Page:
The claims were highlighted by a spokesman for the Atomic Energy Organisation of Iran. Behrouz Kamalvandi said: “If America pulls out of the deal … Iran could resume its 20 percent uranium enrichment in less than 48 hours.”     

US President Donald Trump has told Europe that the United States will pull out of the deal if the numerous flaws it contains are not fixed. He has spoken very frankly about this position regarding Iran – even before taking office.

He has described the nuclear deal as the “worst” deal and criticised his predecessor Barack Obama and his administration for being too lenient with Iran. He has vowed to take a tougher stance on Iran and, despite a slow start, he has taken several steps in denouncing Iran’s belligerence.

He wants the so-called “sunset” clauses of the nuclear deal to be removed. These clauses stipulate when several restrictions imposed on Iran’s nuclear program will expire and Trump has said that these make the long-term prospects of the agreement weak. Critics of the nuclear deal have also expressed their concerns about the sunset provisions, claiming that they provide Iran with a patient pathway to acquiring nuclear weapons.

Since the nuclear deal was signed, the Islamic Republic has fired numerous ballistic missiles. Experts say that at least 16 of them have been nuclear capable.

Trump has spoken extensively about, and criticised, Iran’s missile program and he would like to see this addressed more thoroughly.

European leaders, while maintaining that they are dedicated to keeping the nuclear deal in place, have also criticised Iran’s belligerence across the Middle East. Albeit with less strength that Trump.

The Iranian regime has maintained that its ballistic missile program is in place only for defensive purposes, but those who have any idea about Iran’s track record on telling the truth can see that this is certainly false.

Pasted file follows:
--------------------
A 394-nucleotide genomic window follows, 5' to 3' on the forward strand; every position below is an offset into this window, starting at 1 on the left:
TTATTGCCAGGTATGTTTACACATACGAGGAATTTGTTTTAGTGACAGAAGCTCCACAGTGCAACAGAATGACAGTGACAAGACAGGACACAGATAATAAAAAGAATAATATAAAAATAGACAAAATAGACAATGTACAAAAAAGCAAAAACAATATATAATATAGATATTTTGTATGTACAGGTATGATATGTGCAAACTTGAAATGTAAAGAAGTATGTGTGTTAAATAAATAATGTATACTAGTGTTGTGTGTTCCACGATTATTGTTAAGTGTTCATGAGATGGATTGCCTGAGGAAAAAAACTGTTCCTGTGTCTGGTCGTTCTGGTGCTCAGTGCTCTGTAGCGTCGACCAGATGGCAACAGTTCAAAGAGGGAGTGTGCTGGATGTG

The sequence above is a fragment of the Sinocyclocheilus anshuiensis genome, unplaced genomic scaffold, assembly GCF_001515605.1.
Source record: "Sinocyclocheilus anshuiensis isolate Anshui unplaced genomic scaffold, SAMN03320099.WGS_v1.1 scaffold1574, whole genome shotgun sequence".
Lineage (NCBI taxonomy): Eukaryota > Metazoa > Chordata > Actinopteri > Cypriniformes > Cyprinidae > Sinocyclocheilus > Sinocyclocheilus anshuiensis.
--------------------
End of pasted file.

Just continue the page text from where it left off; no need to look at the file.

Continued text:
The Iranian regime also denies that it supplies missile technology and weapons to Houthi rebels in Yemen. However, evidence proves this is another lie and deception. For one, ballistic missiles launched from Yemen into Saudi Arabia by Houthi rebels were proven to be Iranian made.

The evidence was presented by Nikki Haley, the United States Ambassador to the United Nations, to several other UN ambassadors. Iran’s response to this news was that she had fabricated claims about Iran’s involvement. To back up Haley’s claims, the UN Security Council also announced that the remnants of ballistic missiles taken from Saudi Arabia were “consistent with those reported for the Iranian designed and manufactured Qiam-1 missile”.

Jean-Yves Le Drian, the Foreign Minister of France, declared last week that France is greatly concerned about Iran’s ballistic missile program. He highlighted that Iran’s claims of having its program for defence purposes is unlikely because of the distances they can travel.